The Lord will bless his people with peace. Though some precious souls that have closed with Christ, and embraced the gospel, be not at present brought to rest in their own consciences, but continue for awhile under some dissatisfaction and trouble in their own spirits, yet even then they have peace of conscience in a threefold respect; in pretio, in promisso, in semine. First, every true believer hath peace of conscience in pretio; the gospel puts that price into his hand, which will assuredly purchase it, and that is the blood of Christ. We say that is gold which is worth gold, which we may anywhere exchange for gold; such is the blood of Christ; it is peace of conscience, because the soul that hath this may exchange it for this. God himself cannot deny the poor creature that prays on these terms: Lord, give me peace of conscience; here is Christ’s blood, the price of it. That which could pay the debt, surely can procure the receipt. Peace of conscience is but a discharge under God’s hand, that the debt due to divine justice is fully paid. The blood of Christ hath done that the greater for the believer, it shall therefore do this the less. If there were such a rare potion that did infallibly procure health to every one that takes it, we might safely say, as soon as the sick man hath drunk it down, that he hath drunk his health, it is in him, though at present he doth not feel himself to have it: in time it will appear. Secondly, In promisso. Every true believer hath peace of conscience in the promise, and that we count as good as ready money in the purse, which we have sure bond for. The Lord will bless his people with peace. He is resolved on it, and then who shall hinder it? It is worth your reading the whole Psalm, to see what weight the Lord gives to this sweet promise, for the encouragement of our faith in expecting the performance thereof. Nothing more hard to enter into the heart of a poor creature (when all is in an uproar in his bosom, and his conscience threatening nothing but fire and sword, wrath, vengeance, from God for his sins), than thoughts or hopes of peace and comfort. Now the psalm is spent in showing what great things God can do, and that with no more trouble to himself than a word speaking, “The voice of the Lord is full of majesty” Psalms 29:4, “It breaks the cedars, it divides the flames, it shakes the wilderness, it makes the hinds to calve.” This God that does all this, promises to bless his people with peace, outward and inward; for without this inward peace, though he might give them peace, yet could he never bless them with peace as he there undertakes. A sad peace, were it not, to have quiet streets, but cutting of throats in our houses? yet infinitely more sad to have peace both in our streets and houses, but war and blood in our guilty consciences. What peace can a poor creature taste or relish while the sword of God’s wrath lies at the throat of conscience? not peace with God himself. Therefore Christ purchased peace of pardon, to obtain peace of conscience for his pardoned ones, and accordingly hath bequeathed it in the promise to them, “Peace I leave with you, my peace I give unto you.” John 14:27. Where you see he is both the testator to leave, and the executor of his own will, to give out with his own hands what his love hath left believers; so that there is no fear but his will shall be performed to the full, seeing himself lives to see it done. Thirdly, In semine. Every believer hath this untoward peace in the seed. “Light is sown for the righteous, and gladness for the upright in heart.” Psalms 97:11. Where sown, but in the believer’s own bosom, when principles of grace and holiness were cast into it by the Spirit of God? Hence it is called “the peaceable fruit of righteousness.” Hebrews 12:11. It shoots as naturally from holiness, as any fruit in its kind doth from the seed proper to it. It is, indeed, most true, that the seed runs and ripens into this fruit sooner in some than it doth in others. This spiritual harvest comes not alike soon to all, no more than the other that is outward doth; but here is the comfort—whoever hath a seed time of grace pass over his soul, shall have his harvest time also of joy. William Gurnall.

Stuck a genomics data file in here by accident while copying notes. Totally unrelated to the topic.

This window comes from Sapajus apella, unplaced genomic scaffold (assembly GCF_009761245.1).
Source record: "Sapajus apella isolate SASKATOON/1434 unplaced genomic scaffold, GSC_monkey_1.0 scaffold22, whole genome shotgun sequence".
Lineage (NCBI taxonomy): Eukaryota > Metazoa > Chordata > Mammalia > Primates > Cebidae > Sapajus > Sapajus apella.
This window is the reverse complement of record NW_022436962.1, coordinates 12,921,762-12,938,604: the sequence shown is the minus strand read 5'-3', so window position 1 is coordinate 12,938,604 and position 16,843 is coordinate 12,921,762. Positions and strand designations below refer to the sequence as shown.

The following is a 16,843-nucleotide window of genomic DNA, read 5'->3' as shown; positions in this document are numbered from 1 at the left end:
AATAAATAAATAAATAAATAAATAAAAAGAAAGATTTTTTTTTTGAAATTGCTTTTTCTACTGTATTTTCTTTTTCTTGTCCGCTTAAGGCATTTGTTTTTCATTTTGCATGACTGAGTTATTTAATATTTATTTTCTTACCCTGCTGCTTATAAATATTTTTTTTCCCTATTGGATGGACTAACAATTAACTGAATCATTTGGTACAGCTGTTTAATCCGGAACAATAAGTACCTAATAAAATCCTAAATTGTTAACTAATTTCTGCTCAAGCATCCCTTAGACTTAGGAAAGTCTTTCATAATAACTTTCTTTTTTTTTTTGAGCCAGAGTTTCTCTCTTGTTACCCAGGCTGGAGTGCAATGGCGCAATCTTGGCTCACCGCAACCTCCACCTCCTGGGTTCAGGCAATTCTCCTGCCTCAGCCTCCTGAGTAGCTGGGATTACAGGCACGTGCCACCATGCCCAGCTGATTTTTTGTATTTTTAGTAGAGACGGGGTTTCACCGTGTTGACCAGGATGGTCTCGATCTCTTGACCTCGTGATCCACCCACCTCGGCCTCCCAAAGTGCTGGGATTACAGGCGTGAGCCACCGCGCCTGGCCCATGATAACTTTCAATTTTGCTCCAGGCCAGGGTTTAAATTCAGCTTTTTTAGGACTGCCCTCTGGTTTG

Peace. There is a threefold “peace, “externa, interna, aeterna; temporal, spiritual, celestial peace. There is outward peace, the blessing; inward peace, the grace; and everlasting peace, of glory. And as in a stately palace there is a lodge or court that leads into the inmost goodly rooms, so external peace is the entrance or introduction to the inward lodgings of the sweet peace of conscience and of that external rest in which our peace in heaven shall be happy, inasmuch as external peace affords us many accommodations and helps to the gaining and obtaining both the one and the other. Ephraim Udall, 1642.

Hints to the Village Preacher

The twin blessings from the same source; their connection, and their consummation.

The two wills, the two blessings, the one people, the one Lord.
The Treasury of David.

Singing psalms